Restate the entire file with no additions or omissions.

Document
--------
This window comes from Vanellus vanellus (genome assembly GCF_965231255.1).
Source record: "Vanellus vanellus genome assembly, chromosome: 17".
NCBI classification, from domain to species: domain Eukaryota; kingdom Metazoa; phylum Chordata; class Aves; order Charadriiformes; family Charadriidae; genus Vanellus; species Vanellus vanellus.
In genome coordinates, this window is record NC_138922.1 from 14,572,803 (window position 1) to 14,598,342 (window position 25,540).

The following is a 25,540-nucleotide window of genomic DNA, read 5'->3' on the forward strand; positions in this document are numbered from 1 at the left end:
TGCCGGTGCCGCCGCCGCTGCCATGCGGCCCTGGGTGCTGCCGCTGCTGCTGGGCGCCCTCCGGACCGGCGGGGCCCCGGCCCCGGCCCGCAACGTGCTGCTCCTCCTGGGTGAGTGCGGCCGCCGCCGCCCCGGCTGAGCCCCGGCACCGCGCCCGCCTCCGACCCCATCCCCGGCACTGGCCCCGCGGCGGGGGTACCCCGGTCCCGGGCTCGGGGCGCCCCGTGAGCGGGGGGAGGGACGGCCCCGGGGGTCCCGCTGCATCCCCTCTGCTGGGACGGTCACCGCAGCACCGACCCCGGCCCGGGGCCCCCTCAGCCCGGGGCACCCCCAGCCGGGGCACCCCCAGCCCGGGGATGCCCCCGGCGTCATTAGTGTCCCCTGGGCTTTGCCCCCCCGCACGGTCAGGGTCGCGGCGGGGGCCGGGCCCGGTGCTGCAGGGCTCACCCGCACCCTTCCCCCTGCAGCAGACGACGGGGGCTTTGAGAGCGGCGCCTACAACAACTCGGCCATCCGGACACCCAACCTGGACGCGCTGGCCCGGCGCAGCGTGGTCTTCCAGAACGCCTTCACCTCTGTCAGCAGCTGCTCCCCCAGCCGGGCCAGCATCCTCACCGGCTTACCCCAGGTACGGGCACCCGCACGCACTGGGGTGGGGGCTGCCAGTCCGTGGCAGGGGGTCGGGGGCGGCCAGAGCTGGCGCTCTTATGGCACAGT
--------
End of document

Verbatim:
This window comes from Vanellus vanellus (genome assembly GCF_965231255.1).
Source record: "Vanellus vanellus genome assembly, chromosome: 17".
NCBI classification, from domain to species: domain Eukaryota; kingdom Metazoa; phylum Chordata; class Aves; order Charadriiformes; family Charadriidae; genus Vanellus; species Vanellus vanellus.
In genome coordinates, this window is record NC_138922.1 from 14,572,803 (window position 1) to 14,598,342 (window position 25,540).

The following is a 25,540-nucleotide window of genomic DNA, read 5'->3' on the forward strand; positions in this document are numbered from 1 at the left end:
TGCCGGTGCCGCCGCCGCTGCCATGCGGCCCTGGGTGCTGCCGCTGCTGCTGGGCGCCCTCCGGACCGGCGGGGCCCCGGCCCCGGCCCGCAACGTGCTGCTCCTCCTGGGTGAGTGCGGCCGCCGCCGCCCCGGCTGAGCCCCGGCACCGCGCCCGCCTCCGACCCCATCCCCGGCACTGGCCCCGCGGCGGGGGTACCCCGGTCCCGGGCTCGGGGCGCCCCGTGAGCGGGGGGAGGGACGGCCCCGGGGGTCCCGCTGCATCCCCTCTGCTGGGACGGTCACCGCAGCACCGACCCCGGCCCGGGGCCCCCTCAGCCCGGGGCACCCCCAGCCGGGGCACCCCCAGCCCGGGGATGCCCCCGGCGTCATTAGTGTCCCCTGGGCTTTGCCCCCCCGCACGGTCAGGGTCGCGGCGGGGGCCGGGCCCGGTGCTGCAGGGCTCACCCGCACCCTTCCCCCTGCAGCAGACGACGGGGGCTTTGAGAGCGGCGCCTACAACAACTCGGCCATCCGGACACCCAACCTGGACGCGCTGGCCCGGCGCAGCGTGGTCTTCCAGAACGCCTTCACCTCTGTCAGCAGCTGCTCCCCCAGCCGGGCCAGCATCCTCACCGGCTTACCCCAGGTACGGGCACCCGCACGCACTGGGGTGGGGGCTGCCAGTCCGTGGCAGGGGGTCGGGGGCGGCCAGAGCTGGCGCTCTTATGGCACAGT